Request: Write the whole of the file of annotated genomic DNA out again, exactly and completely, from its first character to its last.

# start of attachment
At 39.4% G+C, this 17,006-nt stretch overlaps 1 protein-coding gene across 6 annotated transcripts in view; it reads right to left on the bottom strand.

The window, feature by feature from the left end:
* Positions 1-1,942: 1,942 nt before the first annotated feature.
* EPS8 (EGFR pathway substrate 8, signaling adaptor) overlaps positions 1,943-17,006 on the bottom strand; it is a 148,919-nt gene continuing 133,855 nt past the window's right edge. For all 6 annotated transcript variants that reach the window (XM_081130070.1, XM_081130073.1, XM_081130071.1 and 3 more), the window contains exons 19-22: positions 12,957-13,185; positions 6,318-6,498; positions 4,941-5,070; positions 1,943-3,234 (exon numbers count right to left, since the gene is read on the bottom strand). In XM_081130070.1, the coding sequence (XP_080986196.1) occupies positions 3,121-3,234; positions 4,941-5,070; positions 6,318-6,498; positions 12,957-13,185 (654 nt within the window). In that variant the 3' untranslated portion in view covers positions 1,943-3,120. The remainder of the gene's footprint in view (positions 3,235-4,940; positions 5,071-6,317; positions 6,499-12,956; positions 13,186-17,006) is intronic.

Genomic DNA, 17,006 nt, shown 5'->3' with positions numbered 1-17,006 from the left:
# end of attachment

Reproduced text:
At 39.4% G+C, this 17,006-nt stretch overlaps 1 protein-coding gene across 6 annotated transcripts in view; it reads right to left on the bottom strand.

The window, feature by feature from the left end:
* Positions 1-1,942: 1,942 nt before the first annotated feature.
* EPS8 (EGFR pathway substrate 8, signaling adaptor) overlaps positions 1,943-17,006 on the bottom strand; it is a 148,919-nt gene continuing 133,855 nt past the window's right edge. For all 6 annotated transcript variants that reach the window (XM_081130070.1, XM_081130073.1, XM_081130071.1 and 3 more), the window contains exons 19-22: positions 12,957-13,185; positions 6,318-6,498; positions 4,941-5,070; positions 1,943-3,234 (exon numbers count right to left, since the gene is read on the bottom strand). In XM_081130070.1, the coding sequence (XP_080986196.1) occupies positions 3,121-3,234; positions 4,941-5,070; positions 6,318-6,498; positions 12,957-13,185 (654 nt within the window). In that variant the 3' untranslated portion in view covers positions 1,943-3,120. The remainder of the gene's footprint in view (positions 3,235-4,940; positions 5,071-6,317; positions 6,499-12,956; positions 13,186-17,006) is intronic.

Genomic DNA, 17,006 nt, shown 5'->3' with positions numbered 1-17,006 from the left: